architecture (?? means reserved below) :

m is movedb4 and cf bit#0 of flags as carry state (implicit)
x is queened and ?? bit#1 of flags forced bitmask (implicit)
p is pawn and pf bit#2 of flags as parity state (explicit)
r is rook and ?? bit#3 of flags forced bitmask (explicit)
n is knight and af bit#4 of flags as adjust state (explicit)
b is bishop and ?? bit#5 of flags forced bitmask (explicit)
q is queen and zf bit#6 of flags as zero state (explicit)
k is king and sf bit#7 of flags as sign state (explicit)

The least significant bit is explicitely unused : BootChess uses it to
remember if a piece has already been moved once (for example the pawns
can only move 2 squares on their very first move and only horizontally).

An example of the advantage of this choice of bit encoding follows :

and ah,11111101b ; put aside promoted piece
sahf ; 1 byte opcode (hi-byte accumulator in lo-byte flags)
jc movedB4
jp isPawn
ja isKnight
jq isQueen
jk isKing
jmp isRookOrBishop

Knowing the rook and bishops are really not the most problematic cases
hence not the most often condition-tested pieces in programming a chess
game.

The piece nature allowed legal moves are stored just behind and pointed to
by the individual tab pointers described earlier :

bit#2 pf=04 with p[6]=r[0] overlay :
p db 2,3,-10h,-15,-17,10h,15
bit#3 ??=08 with r[5]=n[0] overlay :
r db 17,4,10h,-1h,-10h
bit#4 af=16 with n[9]=b[0] overlay :
n db 1,8,1fh,21h,12h,-0eh,-1fh,-21h,-12h
bit#5 ??=32 with b[5]=q[0] overlay
b db 0eh,4,-0fh,11h,-11h
bit#6 zf=64 k=q except k[0]=1 :
q db 0fh,8,10h,11h,0fh,1h,-10h,-11h,-0fh,-1h

This calls for several remarks. Firstly, the leading words represent
respectively the number of repeats for every piece move listed followed
by total number of total moves, followed by the moves themselves. Each
move is encoded as a single byte linear index displacement (versus two
byte vectorized coordinates) and can only be applied to the first physical
board ; that is not a problem for we are using a so-called “0x88 board”,
one of the 3 main techniques to encode a chess board state along with the
well-known “10×10 boards” and “bitboards” :

The “0x88 board”

physical board logical board
– – – – – – – – – – – – – – – –
| 8 bytes-> | 8 bytes-> |

With the 0x88 representation, several tricks can be used and exhaustively
evoking eaxh is beyond the scope of this article. The most interesting one
is simply it bears the ability to test in a single call if a piece tried
to move out of the bounds of the limits of the board :

test al,88h ; if lo-accumulator=moveOld+moveNew*repeats
jnz outOfBoard ; pretty elegant

But why are the number of moves and repeat per moves numbers all wrong ?
It is because of the overlays used to gain extra bytes : the end byte of
one variable (last move value) doubles as the beginning byte of the next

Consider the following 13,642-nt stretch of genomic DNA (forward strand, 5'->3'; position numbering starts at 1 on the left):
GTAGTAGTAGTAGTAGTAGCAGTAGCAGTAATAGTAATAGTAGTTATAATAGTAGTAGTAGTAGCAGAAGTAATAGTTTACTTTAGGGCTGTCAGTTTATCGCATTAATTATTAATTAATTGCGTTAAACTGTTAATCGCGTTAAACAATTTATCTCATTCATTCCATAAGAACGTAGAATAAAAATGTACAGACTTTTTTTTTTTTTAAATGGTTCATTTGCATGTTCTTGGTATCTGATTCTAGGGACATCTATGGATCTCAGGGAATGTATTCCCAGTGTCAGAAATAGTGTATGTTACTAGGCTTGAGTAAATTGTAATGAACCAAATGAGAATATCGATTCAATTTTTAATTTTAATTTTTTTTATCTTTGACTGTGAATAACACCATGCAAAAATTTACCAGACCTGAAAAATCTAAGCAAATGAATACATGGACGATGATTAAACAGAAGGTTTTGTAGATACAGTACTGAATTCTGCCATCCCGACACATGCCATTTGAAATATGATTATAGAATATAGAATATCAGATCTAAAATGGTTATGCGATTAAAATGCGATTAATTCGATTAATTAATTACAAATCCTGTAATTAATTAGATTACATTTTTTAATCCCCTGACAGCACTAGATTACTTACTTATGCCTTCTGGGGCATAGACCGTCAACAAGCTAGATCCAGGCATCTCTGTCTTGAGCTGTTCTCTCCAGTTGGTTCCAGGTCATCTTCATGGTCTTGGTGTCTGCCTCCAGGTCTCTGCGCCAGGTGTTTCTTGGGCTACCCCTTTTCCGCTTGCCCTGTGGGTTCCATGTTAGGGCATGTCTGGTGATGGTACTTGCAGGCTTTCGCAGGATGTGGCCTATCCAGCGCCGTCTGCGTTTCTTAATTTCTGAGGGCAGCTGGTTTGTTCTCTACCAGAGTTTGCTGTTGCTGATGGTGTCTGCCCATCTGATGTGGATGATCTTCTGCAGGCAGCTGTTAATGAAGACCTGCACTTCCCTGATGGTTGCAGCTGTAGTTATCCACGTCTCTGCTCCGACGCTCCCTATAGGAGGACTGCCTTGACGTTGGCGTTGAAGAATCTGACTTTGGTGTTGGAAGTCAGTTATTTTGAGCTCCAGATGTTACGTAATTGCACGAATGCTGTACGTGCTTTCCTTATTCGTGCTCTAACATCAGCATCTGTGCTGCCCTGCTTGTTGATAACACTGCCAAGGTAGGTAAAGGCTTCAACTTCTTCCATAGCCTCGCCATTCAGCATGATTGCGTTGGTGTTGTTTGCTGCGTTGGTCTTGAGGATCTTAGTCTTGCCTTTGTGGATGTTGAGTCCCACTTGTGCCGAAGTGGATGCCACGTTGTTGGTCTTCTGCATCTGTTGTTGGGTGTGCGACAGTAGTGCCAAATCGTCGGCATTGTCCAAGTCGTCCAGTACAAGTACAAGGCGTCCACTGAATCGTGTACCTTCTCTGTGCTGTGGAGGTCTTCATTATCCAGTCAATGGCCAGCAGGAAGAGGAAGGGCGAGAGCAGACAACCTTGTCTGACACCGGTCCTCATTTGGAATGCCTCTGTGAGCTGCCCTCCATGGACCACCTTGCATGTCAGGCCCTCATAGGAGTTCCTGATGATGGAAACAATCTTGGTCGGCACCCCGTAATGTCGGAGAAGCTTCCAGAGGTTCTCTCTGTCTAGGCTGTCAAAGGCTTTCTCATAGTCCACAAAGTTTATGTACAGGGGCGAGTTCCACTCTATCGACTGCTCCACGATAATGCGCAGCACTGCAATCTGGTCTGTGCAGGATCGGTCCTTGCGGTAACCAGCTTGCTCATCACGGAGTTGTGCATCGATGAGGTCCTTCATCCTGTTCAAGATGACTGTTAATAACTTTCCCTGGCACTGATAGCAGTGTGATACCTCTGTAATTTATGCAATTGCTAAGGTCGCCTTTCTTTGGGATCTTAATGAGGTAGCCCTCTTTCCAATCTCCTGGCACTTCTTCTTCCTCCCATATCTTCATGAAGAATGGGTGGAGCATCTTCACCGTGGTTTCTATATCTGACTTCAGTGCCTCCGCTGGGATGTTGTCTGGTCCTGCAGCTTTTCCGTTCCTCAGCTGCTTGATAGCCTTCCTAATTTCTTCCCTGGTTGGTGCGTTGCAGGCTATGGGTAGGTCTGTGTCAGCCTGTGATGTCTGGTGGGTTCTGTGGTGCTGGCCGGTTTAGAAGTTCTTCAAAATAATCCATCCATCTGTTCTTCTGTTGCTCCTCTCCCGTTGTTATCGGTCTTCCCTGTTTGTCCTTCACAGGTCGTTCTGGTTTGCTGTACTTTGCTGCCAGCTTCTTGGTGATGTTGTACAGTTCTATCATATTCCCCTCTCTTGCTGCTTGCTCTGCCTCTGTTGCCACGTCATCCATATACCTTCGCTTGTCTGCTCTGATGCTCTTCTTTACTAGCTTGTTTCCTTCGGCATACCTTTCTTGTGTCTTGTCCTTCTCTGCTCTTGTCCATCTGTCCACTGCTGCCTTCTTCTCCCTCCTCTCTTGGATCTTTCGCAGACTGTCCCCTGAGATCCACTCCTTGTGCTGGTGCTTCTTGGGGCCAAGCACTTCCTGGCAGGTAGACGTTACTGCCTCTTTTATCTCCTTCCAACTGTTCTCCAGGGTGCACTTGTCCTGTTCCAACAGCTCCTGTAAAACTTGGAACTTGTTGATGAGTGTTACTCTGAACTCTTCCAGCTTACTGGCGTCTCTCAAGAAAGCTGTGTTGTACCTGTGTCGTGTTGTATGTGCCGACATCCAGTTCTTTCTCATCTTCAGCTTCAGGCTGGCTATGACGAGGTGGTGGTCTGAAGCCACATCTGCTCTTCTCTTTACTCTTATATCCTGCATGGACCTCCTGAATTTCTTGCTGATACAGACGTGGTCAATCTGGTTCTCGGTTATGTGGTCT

variable (number of repeats). As long as that overlay value is superior
or equal to the legitimate number of repeats it will be stopped in the
adding loop by the outOfBoard test : hence the re-ordering of the moves
themselves per variable when the last value did not conform (the order
of the tested possible moves have no incidence on the outcome evaluation
results as there is no alpha-pruning) :

p[6]=r[0] overlay : 17>7 => r[0]=7 0x88 test overriden
r[5]=n[0] overlay : 1=1 => n[0]=1 implicit test uneeded
n[9]=b[0] overlay : Oeh>7 => b[0]=7 0x88 test overriden
b[5]=q[0] overlay : 0fh>7 => q[0]=7 0x88 test overriden
k=q except if SF=1 then => k[0]=1 explicitely overidden

Surprisingly not encoding the symetric values in piece moves relying on
run-time code to apply symetry do not yield any satisfiable size code
reduction whilst maintaining processing simplicity of pawns’ special case.

Next follows the “files” index coordinate static string (the right hand
side “ranks” vertical coordinate string is created at run-time) :

bf1 db “abcdefgh”

the Ruy Lopez/Spanish opening is hardcoded as if was initally typed by
the user (or the computer) for whites’ first turn to play. It is simply
recognized by most as the statistically most effective opening to date :

num db “e2e4”

Since the legacy bios/efi x86/x64 can also be tested as a Dos 16-bit
.com file up to the 32-bit version of Win7 with a compatible shortcut :

if x86 ; if x86 boot context environment
sig db 55h,0aah ; boot signature magic string
end if ; end of conditional preprocessing

|=–[ 5.3 – The program flow explained

The main code flow obliges us to think in terms of “thunking”. It must be
simple in its devising and have main robust intersections. The main thunk
is hence the user keyboard input interface. Whatever the player turn is,
whatever routine is currently called it must always solely rely on generic
apprehending of the last bottom line formatted as so :

frFR : old file/old rank/NEW FILE/NEW RANK (in low-caps)

The string is used as a placeholder when the computer tests all